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Climate Friday | Climate change contributing to warmer spring, worse allergies

In 1970, about 30 spring days per year were warmer than normal. Now, that number is over 40.

TOLEDO, Ohio — May is a month of ups and downs, and you've felt both hot and cold, rainy and sunny, humid and dry weather this week. 

Overall, the spring season is growing warmer and wetter, largely due to climate change. Though the daily highs and lows and ups and downs are due to shifts in the jet stream and warm and cold fronts, climate is contributing to the overall trend of warmer weather.

Temperatures have already climbed to the 80s ten times this season and it's only mid-May. Friday's 90-degree temperatures will approach record levels.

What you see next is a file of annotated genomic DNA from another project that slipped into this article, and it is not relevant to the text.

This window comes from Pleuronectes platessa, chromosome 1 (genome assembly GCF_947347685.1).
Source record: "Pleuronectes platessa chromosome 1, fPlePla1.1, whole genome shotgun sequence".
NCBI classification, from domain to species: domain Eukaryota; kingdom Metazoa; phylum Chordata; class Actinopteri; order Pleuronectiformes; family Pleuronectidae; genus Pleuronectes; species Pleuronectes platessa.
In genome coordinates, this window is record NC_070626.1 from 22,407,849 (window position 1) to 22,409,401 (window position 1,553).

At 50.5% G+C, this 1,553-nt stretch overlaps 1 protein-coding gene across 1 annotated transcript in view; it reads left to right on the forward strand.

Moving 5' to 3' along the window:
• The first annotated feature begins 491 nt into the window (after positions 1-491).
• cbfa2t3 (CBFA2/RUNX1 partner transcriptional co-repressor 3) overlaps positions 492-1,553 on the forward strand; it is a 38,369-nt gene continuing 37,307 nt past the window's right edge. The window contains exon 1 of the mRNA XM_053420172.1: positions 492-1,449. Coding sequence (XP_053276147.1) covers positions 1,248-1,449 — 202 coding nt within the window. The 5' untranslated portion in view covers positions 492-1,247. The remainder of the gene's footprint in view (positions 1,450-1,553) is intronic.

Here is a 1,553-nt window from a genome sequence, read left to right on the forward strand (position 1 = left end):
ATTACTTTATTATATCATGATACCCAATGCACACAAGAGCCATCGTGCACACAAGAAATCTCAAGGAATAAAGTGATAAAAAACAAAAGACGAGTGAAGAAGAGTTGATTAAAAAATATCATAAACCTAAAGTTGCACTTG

Spring heat is growing more frequent, and above-average temperatures are becoming the new normal. In 1970, about 30 spring days per year were warmer than normal. Now, that number is over 40. 

Credit: WTOL 11

Abnormally warm spring days like the ones we’ve felt this May are growing more common due to climate change.

Even if you enjoy the heat, the warm weather comes at a price. Spring allergies are growing more extreme in our warming world. 

Warmer temperatures are associated with increased amounts of pollen. Additionally, rises in carbon dioxide emissions elevate pollen levels. This twofold effect of temperatures and CO2 has lengthened and exacerbated spring allergy season. 

Credit: WTOL 11

This change will grow more noticeable in the future.

Allergies and heat are inevitable with the spring season but are growing more common over time. Climate change will accelerate this trend in the future. 

Stay tuned to WTOL 11 for the latest forecast this May and beyond!

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